Therefore the task of learning to defend many (most) hands becomes herculean and even the best players ever, make many errors, eg better described as judgment, but in reality far fewer than their contemporaries and almost never when almost certainties (probabilities), help decide.

Proclaiming the above doesn’t necessarily sit well with all humans. Most have what they think is more pride than that and do not like to consider themselves error prone in most anything. However, if one wants a ride in the up elevator in bridge he (or she) needs to get used to that reality or IMO seek out another easier competition to compete or instead, to ward off frustration of any kind and stay aloof,

Moving forward I would say that on the evidence up to trick four that South with his vulnerable three spade opening (normally seven) plus his likely having another heart, with West’s 3 being led, (declarer offering the deuce) leaves room in his hand for only three other cards (that is why numeracy is such an important attribute to develop for mankind since it is useful (in some manner or way) almost every day in one way or another in a normal person’s life.

All that means is that a club back from East is close to a 100% requirement before declarer likely drives out East’s ace of diamonds to throw away his losing club (if he was dealt two clubs and one diamond instead of the other way around). That is, unless the defense doggedly pursues the right defense, after considering the alternatives.

Believe it or not the above hand is actually not any more valuable than some other deal, but for the above concept it serves as an asset to pursue and understand.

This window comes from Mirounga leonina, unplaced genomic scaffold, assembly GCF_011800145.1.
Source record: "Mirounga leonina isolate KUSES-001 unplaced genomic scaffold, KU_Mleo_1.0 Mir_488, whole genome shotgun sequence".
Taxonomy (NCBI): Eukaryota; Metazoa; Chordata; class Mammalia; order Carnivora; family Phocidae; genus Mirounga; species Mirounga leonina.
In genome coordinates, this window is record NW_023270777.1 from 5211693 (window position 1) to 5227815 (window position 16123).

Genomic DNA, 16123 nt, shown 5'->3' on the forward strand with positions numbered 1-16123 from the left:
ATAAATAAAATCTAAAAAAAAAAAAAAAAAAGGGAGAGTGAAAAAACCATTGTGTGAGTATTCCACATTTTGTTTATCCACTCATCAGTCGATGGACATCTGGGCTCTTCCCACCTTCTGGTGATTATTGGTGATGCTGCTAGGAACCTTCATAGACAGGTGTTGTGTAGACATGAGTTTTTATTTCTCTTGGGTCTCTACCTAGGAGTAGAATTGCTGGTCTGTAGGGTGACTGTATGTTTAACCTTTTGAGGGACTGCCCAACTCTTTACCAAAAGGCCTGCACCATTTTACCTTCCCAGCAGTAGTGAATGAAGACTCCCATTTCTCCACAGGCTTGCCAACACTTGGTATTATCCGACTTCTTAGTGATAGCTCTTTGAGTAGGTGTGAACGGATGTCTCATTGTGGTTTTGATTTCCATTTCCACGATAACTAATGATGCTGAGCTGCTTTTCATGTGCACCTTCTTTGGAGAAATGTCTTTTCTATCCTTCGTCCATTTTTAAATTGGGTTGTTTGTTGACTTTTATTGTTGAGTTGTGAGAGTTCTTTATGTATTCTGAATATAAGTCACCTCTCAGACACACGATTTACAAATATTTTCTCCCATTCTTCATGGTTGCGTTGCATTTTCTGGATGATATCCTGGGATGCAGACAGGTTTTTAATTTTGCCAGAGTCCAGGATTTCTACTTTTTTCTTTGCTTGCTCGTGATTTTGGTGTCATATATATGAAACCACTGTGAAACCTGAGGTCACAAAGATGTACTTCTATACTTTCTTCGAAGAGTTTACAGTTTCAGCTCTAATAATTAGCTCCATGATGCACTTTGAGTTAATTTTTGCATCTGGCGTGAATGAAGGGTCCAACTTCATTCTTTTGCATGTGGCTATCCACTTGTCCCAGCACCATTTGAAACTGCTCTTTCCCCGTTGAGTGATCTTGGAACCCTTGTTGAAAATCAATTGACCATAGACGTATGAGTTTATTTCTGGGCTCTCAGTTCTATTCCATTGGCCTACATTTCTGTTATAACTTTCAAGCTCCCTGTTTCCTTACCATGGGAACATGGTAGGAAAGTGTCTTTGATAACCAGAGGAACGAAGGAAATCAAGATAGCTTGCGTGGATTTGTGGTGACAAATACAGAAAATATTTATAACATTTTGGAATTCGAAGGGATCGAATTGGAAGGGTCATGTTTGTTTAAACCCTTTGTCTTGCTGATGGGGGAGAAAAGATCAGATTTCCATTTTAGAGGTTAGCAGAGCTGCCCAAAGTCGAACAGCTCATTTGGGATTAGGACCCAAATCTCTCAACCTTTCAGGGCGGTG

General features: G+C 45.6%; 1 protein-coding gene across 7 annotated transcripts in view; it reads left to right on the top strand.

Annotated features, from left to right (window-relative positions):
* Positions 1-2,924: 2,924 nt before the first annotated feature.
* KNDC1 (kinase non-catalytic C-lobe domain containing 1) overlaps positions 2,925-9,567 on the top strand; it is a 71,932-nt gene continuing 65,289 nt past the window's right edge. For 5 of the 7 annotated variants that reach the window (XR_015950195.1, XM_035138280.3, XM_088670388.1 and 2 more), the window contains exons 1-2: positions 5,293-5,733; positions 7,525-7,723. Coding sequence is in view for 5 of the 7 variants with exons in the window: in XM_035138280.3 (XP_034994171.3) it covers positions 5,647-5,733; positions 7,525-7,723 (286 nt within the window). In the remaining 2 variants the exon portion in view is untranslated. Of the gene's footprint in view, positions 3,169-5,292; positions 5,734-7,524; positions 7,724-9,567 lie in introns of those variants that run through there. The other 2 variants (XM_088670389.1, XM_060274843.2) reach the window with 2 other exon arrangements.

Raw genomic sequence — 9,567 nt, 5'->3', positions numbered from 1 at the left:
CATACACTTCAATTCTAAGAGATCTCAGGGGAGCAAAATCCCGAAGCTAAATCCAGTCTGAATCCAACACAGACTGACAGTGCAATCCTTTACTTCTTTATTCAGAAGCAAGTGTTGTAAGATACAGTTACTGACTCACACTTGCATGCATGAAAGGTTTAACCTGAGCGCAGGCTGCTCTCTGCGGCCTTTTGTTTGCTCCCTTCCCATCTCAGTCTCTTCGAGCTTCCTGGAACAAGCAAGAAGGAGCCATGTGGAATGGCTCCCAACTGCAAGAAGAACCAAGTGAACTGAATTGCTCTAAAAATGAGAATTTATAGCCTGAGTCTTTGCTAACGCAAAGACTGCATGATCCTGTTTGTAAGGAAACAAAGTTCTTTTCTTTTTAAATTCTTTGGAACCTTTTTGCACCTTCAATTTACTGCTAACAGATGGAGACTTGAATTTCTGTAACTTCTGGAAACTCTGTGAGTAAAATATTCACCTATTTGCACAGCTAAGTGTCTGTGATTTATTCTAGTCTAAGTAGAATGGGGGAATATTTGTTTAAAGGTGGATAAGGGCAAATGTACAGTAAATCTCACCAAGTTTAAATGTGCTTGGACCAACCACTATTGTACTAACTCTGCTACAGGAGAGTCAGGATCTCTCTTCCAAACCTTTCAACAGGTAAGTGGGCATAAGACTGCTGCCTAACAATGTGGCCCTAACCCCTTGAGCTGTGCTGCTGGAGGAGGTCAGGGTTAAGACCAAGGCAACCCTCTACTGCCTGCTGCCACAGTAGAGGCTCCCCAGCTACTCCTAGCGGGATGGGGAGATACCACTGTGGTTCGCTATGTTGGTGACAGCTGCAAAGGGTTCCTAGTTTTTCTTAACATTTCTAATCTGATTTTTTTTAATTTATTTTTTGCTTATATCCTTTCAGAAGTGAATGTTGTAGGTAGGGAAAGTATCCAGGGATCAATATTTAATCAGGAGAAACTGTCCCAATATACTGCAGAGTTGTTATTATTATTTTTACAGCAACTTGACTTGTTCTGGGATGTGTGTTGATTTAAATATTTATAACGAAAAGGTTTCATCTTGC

All else involved is nothing more than commonplace, but this discussion if read and understood by others will hopefully become routine reasoning, but made possible by the detective work always up and running with many bridge hands, making our game IMHO clearly the best overall excercize for a combination of judgment in what to do, with the honest knowledge of how it is obtained.

Thanks for putting up with my long winded discussion and being a poster child for helping others so inclined to get interested in what could be a wonderful experience, lasting a lifetime.

bobbywolffJuly 16th, 2019 at 5:39 pm

Hi Bob,

BTW, your comment about East leading the queen of clubs at trick three has much merit and appears 100% correct.

Of course there are up and down advantages and disadvantages, but on balance I definitely agree with you.

Sorry for omitting the above when I initially responded.

Iain ClimieJuly 16th, 2019 at 9:18 pm

HI Bobby,

With HA102 surely East is playing the H10 at T2? After all West is hardly playing the HK from Kx or leading the Hx at T2 from Kaz.



bobbywolffJuly 17th, 2019 at 3:02 pm

Hi Iain,

Yes, little doubt that West has led from anything but KQxx (without the 10) but if declarer has both the 10 of hearts and the jack of clubs, the defense is out of luck in getting their setting trick, once West made his opening lead.

Such are the pitfalls of defense where unknown “little” things often mean a lot, this time giving up setting the contract when , if the queen of clubs is led back declarer must and will duck it.

However envision East having three hearts and KQx of clubs and declarer the jack x, then after leading the club queen , winning the trick leads back a spade, whereupon declarer wins in hand, takes a club finesse and then goes down 200.

Good bridge can be exciting, particularly so if West had the ace of diamonds. Just imagine the discussion generated at both tables when comparing scores.

No doubt, declarer would be thanked by his teammates for not finding a way to go down three.